Branagh Keeps Perspective Through First Hollywood Adventure

Salt Lake Tribune, September 1, 1991
by Terry Orme

At the relatively tender age of 30, Kenneth Branagh has been called a lot of things: Shakespearean wunderkind. The next Olivier. Genius.    ``I reserve the right to make a complete ass out of myself as, no doubt, many people already think I have and, no doubt, I certainly will in years to come,'' he said last week over the phone from Los Angeles, his home away from home for the last few months.

Nonetheless, the applause continues.

The Belfast-born, London-educated Mr. Branagh took the movie world by storm two years ago with his accessible, exciting and boldly anti-war ``Henry V.'' He's being pelted with hyperbole again with the release of his new movie, ``Dead Again,'' a surprising about-face from ``Henry V'' and the other Shakespearean pursuits that, up until now, have dominated his career.

``Dead Again'' combines the Hollywood staples of film noir and the romance of the '40s with such new-age themes as reincarnation. There's a little of Hitchcock's ``Rebecca'' and ``Dial M for Murder,'' and of ``The Third Man.'' Mr. Branagh, who directed the film and plays two roles, displays an affection for Hollywood classics in ``Dead Again.'' He also delights in throwing in some devilish satire of the genres.

It was the aura of Hollywood homage in Scott Frank's script that attracted Mr. Branagh.

``I didn't set out to do something 180 degrees from `Henry V.' The `Dead Again' script didn't just amuse or divert me. It socked me between the eyes. Scott Frank's script has a lot of references to the moods of other films, to the world of filmmaking that many of us have grown up watching, if only on television. The world of the classic black-and-white mystery.''    In ``Dead Again,'' Mr. Branagh plays Mike Church, a modern-day Los Angeles private eye, and Roman Strauss, a European composer whose marriage to a musician in the '40s ended tragically. She was murdered; he condemned to death for the crime.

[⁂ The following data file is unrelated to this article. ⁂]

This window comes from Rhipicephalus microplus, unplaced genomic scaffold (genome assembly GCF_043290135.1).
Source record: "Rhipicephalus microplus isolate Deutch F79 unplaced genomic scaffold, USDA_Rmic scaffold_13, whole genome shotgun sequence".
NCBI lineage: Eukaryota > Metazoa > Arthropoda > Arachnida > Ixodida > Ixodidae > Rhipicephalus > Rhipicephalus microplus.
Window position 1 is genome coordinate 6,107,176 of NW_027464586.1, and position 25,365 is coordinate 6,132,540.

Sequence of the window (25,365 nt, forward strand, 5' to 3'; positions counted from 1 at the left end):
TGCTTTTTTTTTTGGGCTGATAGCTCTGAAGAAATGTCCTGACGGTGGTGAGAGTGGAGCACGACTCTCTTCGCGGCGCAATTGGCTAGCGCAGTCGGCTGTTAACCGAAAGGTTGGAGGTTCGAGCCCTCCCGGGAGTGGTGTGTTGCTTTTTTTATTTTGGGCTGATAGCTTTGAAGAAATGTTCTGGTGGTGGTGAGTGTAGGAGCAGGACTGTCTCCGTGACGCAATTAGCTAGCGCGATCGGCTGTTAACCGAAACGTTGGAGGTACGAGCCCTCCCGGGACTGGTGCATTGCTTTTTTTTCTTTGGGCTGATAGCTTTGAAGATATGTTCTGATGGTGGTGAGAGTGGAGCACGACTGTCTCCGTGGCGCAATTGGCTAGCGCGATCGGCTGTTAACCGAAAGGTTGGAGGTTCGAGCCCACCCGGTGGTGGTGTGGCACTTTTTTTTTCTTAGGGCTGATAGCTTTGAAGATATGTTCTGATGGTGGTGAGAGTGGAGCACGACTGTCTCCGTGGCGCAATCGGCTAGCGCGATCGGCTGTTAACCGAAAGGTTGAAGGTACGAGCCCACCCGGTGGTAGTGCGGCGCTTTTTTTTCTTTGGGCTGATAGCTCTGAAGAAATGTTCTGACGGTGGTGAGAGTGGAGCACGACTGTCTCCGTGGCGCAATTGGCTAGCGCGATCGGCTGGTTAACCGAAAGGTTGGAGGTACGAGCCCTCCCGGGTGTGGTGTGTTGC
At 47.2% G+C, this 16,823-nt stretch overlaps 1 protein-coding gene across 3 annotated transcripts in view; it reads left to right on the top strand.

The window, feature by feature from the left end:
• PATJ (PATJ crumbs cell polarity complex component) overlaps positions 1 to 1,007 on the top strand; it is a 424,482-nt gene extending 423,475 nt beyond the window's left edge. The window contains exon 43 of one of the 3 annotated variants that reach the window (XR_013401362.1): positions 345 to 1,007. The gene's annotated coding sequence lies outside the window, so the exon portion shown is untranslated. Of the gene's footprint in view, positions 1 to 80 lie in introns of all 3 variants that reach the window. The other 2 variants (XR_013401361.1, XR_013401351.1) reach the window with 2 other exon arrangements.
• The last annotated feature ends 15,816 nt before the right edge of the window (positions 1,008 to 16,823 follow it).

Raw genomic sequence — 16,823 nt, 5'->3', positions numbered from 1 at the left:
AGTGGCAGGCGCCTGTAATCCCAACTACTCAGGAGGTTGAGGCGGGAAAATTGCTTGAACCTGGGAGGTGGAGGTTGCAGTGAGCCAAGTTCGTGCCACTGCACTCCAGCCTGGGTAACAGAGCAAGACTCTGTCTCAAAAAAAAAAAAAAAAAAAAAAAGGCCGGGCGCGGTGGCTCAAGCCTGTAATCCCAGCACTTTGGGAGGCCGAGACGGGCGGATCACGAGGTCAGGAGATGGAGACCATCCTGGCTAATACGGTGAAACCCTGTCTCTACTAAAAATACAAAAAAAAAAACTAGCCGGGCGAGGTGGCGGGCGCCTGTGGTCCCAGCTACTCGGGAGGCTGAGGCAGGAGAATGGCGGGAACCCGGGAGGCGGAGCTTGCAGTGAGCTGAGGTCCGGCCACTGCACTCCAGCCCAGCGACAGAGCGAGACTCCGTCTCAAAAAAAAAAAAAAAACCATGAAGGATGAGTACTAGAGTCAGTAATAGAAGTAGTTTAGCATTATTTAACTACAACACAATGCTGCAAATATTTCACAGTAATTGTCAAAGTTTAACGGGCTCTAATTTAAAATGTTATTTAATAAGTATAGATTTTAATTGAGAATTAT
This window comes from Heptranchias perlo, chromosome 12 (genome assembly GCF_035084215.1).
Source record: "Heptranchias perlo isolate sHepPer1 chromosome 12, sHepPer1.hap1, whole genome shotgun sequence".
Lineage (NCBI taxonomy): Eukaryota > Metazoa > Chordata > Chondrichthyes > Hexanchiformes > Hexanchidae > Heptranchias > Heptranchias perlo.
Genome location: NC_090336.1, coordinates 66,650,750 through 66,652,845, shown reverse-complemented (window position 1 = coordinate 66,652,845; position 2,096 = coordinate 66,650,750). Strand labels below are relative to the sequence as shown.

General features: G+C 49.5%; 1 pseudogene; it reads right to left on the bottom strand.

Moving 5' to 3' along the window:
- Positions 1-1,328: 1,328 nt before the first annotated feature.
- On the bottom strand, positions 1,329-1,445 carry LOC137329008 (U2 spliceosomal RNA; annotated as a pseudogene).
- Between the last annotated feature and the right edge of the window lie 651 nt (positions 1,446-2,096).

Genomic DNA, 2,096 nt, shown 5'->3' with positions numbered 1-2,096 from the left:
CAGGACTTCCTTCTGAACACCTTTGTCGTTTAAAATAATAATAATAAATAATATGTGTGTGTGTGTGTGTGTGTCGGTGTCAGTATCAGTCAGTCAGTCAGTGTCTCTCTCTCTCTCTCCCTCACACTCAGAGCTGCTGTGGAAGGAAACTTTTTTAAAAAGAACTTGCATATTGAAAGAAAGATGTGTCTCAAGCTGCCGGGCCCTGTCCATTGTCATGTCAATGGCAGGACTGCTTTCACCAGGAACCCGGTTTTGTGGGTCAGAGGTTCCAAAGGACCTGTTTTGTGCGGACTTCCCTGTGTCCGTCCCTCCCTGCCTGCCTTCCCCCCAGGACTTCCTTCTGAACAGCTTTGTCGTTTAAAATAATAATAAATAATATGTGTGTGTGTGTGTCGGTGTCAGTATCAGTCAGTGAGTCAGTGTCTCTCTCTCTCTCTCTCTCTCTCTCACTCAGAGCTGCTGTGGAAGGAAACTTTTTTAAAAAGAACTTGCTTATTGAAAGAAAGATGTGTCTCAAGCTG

The director-actor co-stars with his wife, Emma Thompson, who had a small, but prominent, role in ``Henry V'' as Princess Katherine of France. She recently was featured in ``Impromptu.'' Ms. Thompson, too, has dual roles: Grace, a mysterious woman who has lost her memory and becomes involved with Mr. Branagh's private investigator, and Margaret Strauss, the musician whose life ends in operatic tragedy.

Ms. Thompson and Mr. Branagh have been professional collaborators for four years, appearing together on the London stage with the Royal Shakespeare Company. They have been husband and wife for two years. Mr. Branagh says the daily segue between their personal and professional lives is easy and natural.

``We have a professional relationship during the day, and a personal one at night. Thank God we worked together for a long time before we got involved. We always work on the acting separately. We never talk about it at home. And then we share with each other, and the rest of the actors, at rehearsal. I don't like to work with Emma on our performances without the other actors. I don't think that's fair.''    The director assembled a varied and high-powered cast for ``Dead Again.''  Derek Jacobi, who directed Mr. Branagh in a Royal Shakespeare production of ``Hamlet'' three years ago, plays Madson, an eccentric antique dealer and hypnotist who begins to unravel the mystery of Grace. Andy Garcia plays a hard-boiled journalist of the '40s. German actress Hanna Schygulla, the star of such Rainer Werner Fassbinder films as ``Berlin Alexanderplatz'' and ```The Marriage of Maria Braun,'' also has a role.